Fact check: COVID-19 vaccines don’t cause death, won’t decimate world’s population
The claim: Coronavirus vaccines are killing people and will decimate the world’s population
Several widely shared videos and blog posts on Facebook say the COVID-19 vaccines are a matter of life and death – but not because of the risk of the disease.
In an article published April 22 and later taken down, a website called Red Pill University (a reference to the baseless QAnon conspiracy theory) wrote that COVID-19 vaccines “will decimate world’s population.” As evidence, it cites a video featuring Dr. Sucharit Bhakdi.
Bhakdi is a microbiologist who has promoted ideas that run counter to the scientific consensus about the coronavirus pandemic, including the claim that face masks don’t protect against infection. In the video, which originally was published by the New American, a conservative magazine, Bhakdi says COVID-19 vaccines are deadly.
“They are forcing vaccination on people, and I believe they are killing people with this vaccination,” he says during the video, which has more than 268,000 views on Rumble, a video-sharing platform.
“Guys, don’t get a third or fourth or fifth (shot), because if you do that, you are going to contribute to the decimation of the world’s population,” he says later.
Over the course of the 40-minute clip, Bhakdi calls the pandemic “a fake,” says wearing masks and quarantining is “absolutely ridiculous nonsense,” and coronavirus tests don’t work. In this fact-check, we’re focusing on the claim that COVID-19 vaccines are killing people.
That claim sounds scary coming from a scientist, but it's not accurate.
The U.S. Food and Drug Administration has approved three coronavirus vaccines for emergency use in the United States. Clinical trials involving tens of thousands of participants found the vaccines were safe and effective at preventing coronavirus infection, and millions of Americans have safely received them.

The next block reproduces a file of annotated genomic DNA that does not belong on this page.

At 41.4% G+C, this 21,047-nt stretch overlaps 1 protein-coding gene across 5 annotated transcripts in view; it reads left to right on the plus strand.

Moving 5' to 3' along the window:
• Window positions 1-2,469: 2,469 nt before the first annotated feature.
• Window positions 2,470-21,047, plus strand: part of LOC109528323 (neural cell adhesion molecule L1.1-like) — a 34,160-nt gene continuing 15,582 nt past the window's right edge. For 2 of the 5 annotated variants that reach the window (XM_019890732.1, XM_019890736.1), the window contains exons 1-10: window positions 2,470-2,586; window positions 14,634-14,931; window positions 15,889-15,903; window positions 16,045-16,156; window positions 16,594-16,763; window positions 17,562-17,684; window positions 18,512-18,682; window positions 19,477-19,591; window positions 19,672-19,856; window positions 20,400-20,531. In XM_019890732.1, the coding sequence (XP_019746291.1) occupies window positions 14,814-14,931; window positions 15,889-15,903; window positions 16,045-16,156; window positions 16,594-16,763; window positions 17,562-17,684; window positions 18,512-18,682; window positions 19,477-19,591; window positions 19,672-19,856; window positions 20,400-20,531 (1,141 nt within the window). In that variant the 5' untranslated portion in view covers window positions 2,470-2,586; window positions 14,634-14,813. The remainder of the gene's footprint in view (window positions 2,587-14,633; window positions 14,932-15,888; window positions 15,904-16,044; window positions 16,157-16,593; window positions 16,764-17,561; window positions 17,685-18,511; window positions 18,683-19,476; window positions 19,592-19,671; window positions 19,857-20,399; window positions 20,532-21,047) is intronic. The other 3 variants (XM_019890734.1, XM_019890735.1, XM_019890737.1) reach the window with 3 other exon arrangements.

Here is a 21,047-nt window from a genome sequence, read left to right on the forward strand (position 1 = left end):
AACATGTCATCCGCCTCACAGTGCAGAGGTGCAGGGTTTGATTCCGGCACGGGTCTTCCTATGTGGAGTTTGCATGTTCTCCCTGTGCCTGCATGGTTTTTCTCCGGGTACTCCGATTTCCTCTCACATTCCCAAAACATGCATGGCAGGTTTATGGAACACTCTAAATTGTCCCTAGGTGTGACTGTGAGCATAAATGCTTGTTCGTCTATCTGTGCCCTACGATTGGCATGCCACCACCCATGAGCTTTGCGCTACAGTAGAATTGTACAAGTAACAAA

There’s no evidence the vaccines cause death, or that they will depopulate the planet – and clear evidence to the contrary.
USA TODAY reached out to Red Pill University and the New American for comment.
Coronavirus vaccines are safe, effective
The three COVID-19 vaccines approved for emergency use in the U.S. are one from Pfizer-BioNTech, one from Moderna and one from Janssen, a pharmaceutical company owned by Johnson & Johnson. Public health officials say all are safe and effective at preventing COVID-19.
Over the course of several months in 2020, more than 100,000 people participated in clinical trials for the coronavirus vaccines as a group. None of those trials found that the vaccines caused death. The FDA approved the Pfizer and Moderna vaccines in December and the Johnson & Johnson’s vaccine in February.
Since then, more than 144 million Americans have received at least one vaccine dose, according to the Centers for Disease Control and Prevention.
If the vaccines were as deadly as Bhakdi says, we would surely see widespread and mounting deaths in the Vaccine Adverse Event Reporting System (VAERS), a federally managed database of self-reported vaccine side effects. There are reports of vaccine-related deaths in the VAERS database, but because anyone – from doctors and nurses to patients and parents – can submit cases, the CDC says those reports are unverified and may be inaccurate.
“COVID-19 vaccines are safe and effective,” the CDC says on its website. “To date, VAERS has not detected patterns in cause of death that would indicate a safety problem with COVID-19 vaccines.”
No evidence of autoimmune responses
Bhakdi says in the video that the vaccines can kill people by causing autoimmune responses. He says that’s because messenger RNA (mRNA) “packages” – genetic strands in the Pfizer and Moderna shots that tell your body how to defend itself against the coronavirus – don’t leave the bloodstream and could cause your immune system to attack healthy cells.
That’s wrong on both fronts.
Fact-checkers have repeatedly debunked the notion that COVID-19 vaccines cause autoimmune disorders. There is no evidence to suggest they do, and Bhakdi’s rationale for the claim – that mRNA never leaves the bloodstream – isn’t accurate. Here’s how it works: